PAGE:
While the gift of snow hides the hot concrete of summers in Salt Lake City, I cannot forget driving around in the city this past August where it was hard not to notice two things. First the heat, and the heat waves reflecting off the concrete streets of downtown. Second, how green the lawns were at every car dealership, apartment building and hotel we drove past.
Having just driven through tree-lined but yellow and brown yards in the neighborhoods surrounding the University of Utah, I felt as if I had traveled through two different cities, causing me to reflect:
For cities like Salt Lake City, suffering through severe drought and experiencing temperature increases 2-3 times faster than the national average, cooling the city must be a priority. But solving the temperature issue requires aggressive water and landscape conservation, as well as local and national climate legislation.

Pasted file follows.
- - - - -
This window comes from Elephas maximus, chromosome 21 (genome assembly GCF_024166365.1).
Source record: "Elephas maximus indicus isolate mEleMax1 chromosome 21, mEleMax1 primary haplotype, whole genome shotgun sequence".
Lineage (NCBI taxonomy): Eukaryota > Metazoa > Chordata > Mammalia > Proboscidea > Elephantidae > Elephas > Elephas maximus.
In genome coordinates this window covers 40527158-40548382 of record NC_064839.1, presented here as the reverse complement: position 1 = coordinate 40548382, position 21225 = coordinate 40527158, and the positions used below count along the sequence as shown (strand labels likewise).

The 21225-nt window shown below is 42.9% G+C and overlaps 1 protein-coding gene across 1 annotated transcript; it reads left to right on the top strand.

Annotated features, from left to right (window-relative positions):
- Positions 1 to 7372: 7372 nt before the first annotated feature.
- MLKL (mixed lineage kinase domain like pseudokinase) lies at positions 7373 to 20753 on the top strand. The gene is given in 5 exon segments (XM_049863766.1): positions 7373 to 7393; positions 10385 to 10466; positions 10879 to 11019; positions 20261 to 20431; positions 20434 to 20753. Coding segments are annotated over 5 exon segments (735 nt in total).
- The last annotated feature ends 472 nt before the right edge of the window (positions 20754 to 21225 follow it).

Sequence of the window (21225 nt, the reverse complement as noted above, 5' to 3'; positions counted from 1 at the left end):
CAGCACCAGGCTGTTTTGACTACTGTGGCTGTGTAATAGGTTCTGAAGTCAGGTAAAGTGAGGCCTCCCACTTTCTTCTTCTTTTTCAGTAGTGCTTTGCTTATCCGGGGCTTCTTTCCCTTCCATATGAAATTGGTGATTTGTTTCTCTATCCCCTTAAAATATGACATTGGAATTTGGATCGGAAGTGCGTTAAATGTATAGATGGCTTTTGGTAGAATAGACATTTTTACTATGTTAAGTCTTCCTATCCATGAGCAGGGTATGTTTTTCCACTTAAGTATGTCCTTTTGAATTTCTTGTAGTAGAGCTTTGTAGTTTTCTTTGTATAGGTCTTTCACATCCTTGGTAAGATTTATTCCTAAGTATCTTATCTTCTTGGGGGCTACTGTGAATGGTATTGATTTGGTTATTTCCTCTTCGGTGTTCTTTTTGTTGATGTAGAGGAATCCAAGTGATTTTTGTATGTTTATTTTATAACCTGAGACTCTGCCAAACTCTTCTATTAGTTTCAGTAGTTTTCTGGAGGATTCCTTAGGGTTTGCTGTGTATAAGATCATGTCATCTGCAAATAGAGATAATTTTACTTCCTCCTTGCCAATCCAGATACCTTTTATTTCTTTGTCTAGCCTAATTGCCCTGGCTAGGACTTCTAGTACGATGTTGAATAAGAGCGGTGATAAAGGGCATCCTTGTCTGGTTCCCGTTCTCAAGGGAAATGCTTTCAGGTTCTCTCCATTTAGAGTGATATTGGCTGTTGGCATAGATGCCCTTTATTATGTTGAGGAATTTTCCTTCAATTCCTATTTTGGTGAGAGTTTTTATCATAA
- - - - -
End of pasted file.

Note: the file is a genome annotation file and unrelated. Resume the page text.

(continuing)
One solution is to grow more trees creating “shade havens.” Trees are proven to combat the high urban temperatures like we experience in Salt Lake City, where it is 3-5 degrees hotter in the summer compared to the suburbs. However, successfully growing trees requires water. Solving the temperature problem and the water shortages requires bipartisan support from our government leaders in coordination with local business leaders.
Let’s ask our government leaders to legislate solutions that help our business leaders to answer these questions: What can be done to recognize and incentivize the creation of shade havens in downtown Salt Lake to reduce temperatures and clean our air while conserving water? Can we look to other successful pilot programs that have already begun to create shade havens?
Let’s find government and business partnerships that benefit this great city we all love and share.